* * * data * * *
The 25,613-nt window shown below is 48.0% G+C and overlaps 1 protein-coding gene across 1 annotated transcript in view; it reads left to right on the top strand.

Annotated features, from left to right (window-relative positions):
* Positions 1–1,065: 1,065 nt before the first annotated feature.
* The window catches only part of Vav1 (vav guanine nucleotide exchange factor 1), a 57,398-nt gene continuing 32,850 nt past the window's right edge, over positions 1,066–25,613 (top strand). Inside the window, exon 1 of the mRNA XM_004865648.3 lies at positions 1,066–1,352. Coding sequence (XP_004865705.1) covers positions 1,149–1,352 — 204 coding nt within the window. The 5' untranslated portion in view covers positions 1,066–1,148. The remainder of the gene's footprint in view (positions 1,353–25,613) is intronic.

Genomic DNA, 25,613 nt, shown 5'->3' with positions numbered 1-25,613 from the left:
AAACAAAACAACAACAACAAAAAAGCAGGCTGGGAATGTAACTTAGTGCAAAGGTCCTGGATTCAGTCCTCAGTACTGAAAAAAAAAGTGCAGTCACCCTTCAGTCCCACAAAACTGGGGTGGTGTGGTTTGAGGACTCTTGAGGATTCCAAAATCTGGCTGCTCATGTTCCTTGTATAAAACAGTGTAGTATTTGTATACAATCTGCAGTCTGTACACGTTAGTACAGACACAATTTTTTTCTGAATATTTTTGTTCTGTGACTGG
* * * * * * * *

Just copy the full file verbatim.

The 25,613-nt window shown below is 48.0% G+C and overlaps 1 protein-coding gene across 1 annotated transcript in view; it reads left to right on the top strand.

Annotated features, from left to right (window-relative positions):
* Positions 1–1,065: 1,065 nt before the first annotated feature.
* The window catches only part of Vav1 (vav guanine nucleotide exchange factor 1), a 57,398-nt gene continuing 32,850 nt past the window's right edge, over positions 1,066–25,613 (top strand). Inside the window, exon 1 of the mRNA XM_004865648.3 lies at positions 1,066–1,352. Coding sequence (XP_004865705.1) covers positions 1,149–1,352 — 204 coding nt within the window. The 5' untranslated portion in view covers positions 1,066–1,148. The remainder of the gene's footprint in view (positions 1,353–25,613) is intronic.

Genomic DNA, 25,613 nt, shown 5'->3' with positions numbered 1-25,613 from the left:
AAACAAAACAACAACAACAAAAAAGCAGGCTGGGAATGTAACTTAGTGCAAAGGTCCTGGATTCAGTCCTCAGTACTGAAAAAAAAAGTGCAGTCACCCTTCAGTCCCACAAAACTGGGGTGGTGTGGTTTGAGGACTCTTGAGGATTCCAAAATCTGGCTGCTCATGTTCCTTGTATAAAACAGTGTAGTATTTGTATACAATCTGCAGTCTGTACACGTTAGTACAGACACAATTTTTTTCTGAATATTTTTGTTCTGTGACTGG